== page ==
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Z._M._Davis comments on Do Scientists Already Know This Stuff? - Less Wrong

21 Post author: Eliezer_Yudkowsky 17 May 2008 02:25AM

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Comment author: Z._M._Davis 18 May 2008 01:58:32AM 6 points [-]

Eliezer, I have to second Hopefully, Recovering, et al.: good points (as almost always), but the Science versus Bayescraft rhetoric is a disaster. Lone autodidacts railing against the failings of Mainstream Science are almost always crackpots--that you're probably right, doesn't mean you can expect people to ignore that likelihood ratio when deciding whether or not to pay attention to you. "Meaning does not excuse impact!"

Concerning the qualitative vs. quantitative Bayescraft issue: taking qualitative lessons like Conservation of Expected Evidence from probability theory is clearly fruitful, but I wonder if we shouldn't be a little worried about Solmonoff induction. Take the example of Maxwell's equations being a simpler computer program than anger. Even though we have reason to suppose that it's possible in principle to make a computer program simulating anger-in-general--anger runs on brains; brains run on physics; physics is computable (isn't it?)--I don't wonder if it shouldn't make us a bit nervous that we really have no idea how to even begin writing such a program (modulo that "No One Knows What Science," &c.). The obvious response would be to say that all we need is "just" a computer program that duplicates whatever angry human brains do, but I don't think that counts as a solution if we don't know exactly how to reduce anger-in-general to math. A convincing knockdown of dualism doesn't make the Hard Problem any less confusing.

Maybe all this is properly answered by repeating that the math is out there, whether or not we actually know how to do the calculation. After all, given that there is a program for anger, it would obviously be longer than the one for electromagnetism. Still, I worry about putting too much trust in a formalism that is not just computationally intractible, but that we don't really know how to use, for if anyone really knew in concrete detail how to reduce thought to computation in any but the most trivial of cases, she'd essentially have solved the AGI problem, right?

Or take Pascal's Mugging. If I recall correctly from the discussion at the February meetup, the current best solution to the problem is that given a universe big enough to contain 3^^^^3 minds, the prior probability of any one causal node exerting so much influence is low enough to overcome the vast disutility of the mugger's threat. Eliezer noted that that this would imply that you're not allowed to believe the mugger even if she takes you out of the Matrix and shows you the hardware. This seems much like ruling out the mugger's claim a priori--which I guess is the result we "want," but it seems far too convenient.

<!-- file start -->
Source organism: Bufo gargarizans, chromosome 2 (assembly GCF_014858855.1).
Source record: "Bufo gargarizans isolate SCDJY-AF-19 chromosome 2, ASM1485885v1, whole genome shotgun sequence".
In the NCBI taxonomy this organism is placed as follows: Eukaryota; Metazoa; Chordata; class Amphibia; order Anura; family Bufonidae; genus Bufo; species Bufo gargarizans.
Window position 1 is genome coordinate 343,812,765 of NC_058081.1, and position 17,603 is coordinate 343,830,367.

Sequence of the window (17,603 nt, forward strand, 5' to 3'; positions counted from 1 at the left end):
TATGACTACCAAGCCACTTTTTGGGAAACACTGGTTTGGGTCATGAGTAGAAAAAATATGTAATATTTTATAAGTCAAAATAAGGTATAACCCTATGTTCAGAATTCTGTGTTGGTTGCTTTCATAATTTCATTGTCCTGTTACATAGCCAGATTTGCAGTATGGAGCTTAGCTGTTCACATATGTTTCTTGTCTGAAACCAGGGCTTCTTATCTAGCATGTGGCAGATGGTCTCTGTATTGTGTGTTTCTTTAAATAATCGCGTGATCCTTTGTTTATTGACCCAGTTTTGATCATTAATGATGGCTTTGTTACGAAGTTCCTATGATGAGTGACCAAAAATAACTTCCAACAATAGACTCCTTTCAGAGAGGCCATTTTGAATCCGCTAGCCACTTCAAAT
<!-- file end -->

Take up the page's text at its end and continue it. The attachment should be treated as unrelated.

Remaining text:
Of course, it is possible that I simply don't know enough math to see that everything I just said is actually nonsense. Sorry for the long comment.

Comment author: Zack_M_Davis 16 March 2017 07:50:18PM *  1 point [-]

but the Science versus Bayescraft rhetoric is a disaster.

What's wrong with you? It's true that people who don't already have a reason to pay attention to Eliezer could point to this and say, "Ha! An anti-science crank! We should scorn him and laugh!", and it's true that being on the record saying things that look bad can be instrumentally detrimental towards achieving one's other goals.

But all human progress depends on someone having the guts to just do things that make sense or say things that are true in clear language even if it looks bad if your head is stuffed with the memetic detritus of the equilibrium of the crap that everyone else is already doing and saying. Eliezer doesn't need your marketing advice.

But you probably won't understand what I'm talking about for another eight years, ten months.

Comment author: gjm 20 March 2017 03:12:04PM 0 points [-]

But you probably won't understand what I'm talking about for another eight years, ten months.

What do you expect to happen in January 2026, and why? (And why then?)

Also, are you the same person[1] as the "Z. M. Davis" you are replying to?

[1] Adopting the usual rather broad notion of "same person".

Comment author: Lumifer 20 March 2017 03:22:20PM *  4 points [-]

I think the current-day ZMD is talking to his past self (8 years and 10 months from the replied-to post).

Comment author: gjm 20 March 2017 03:36:43PM 1 point [-]

D'oh!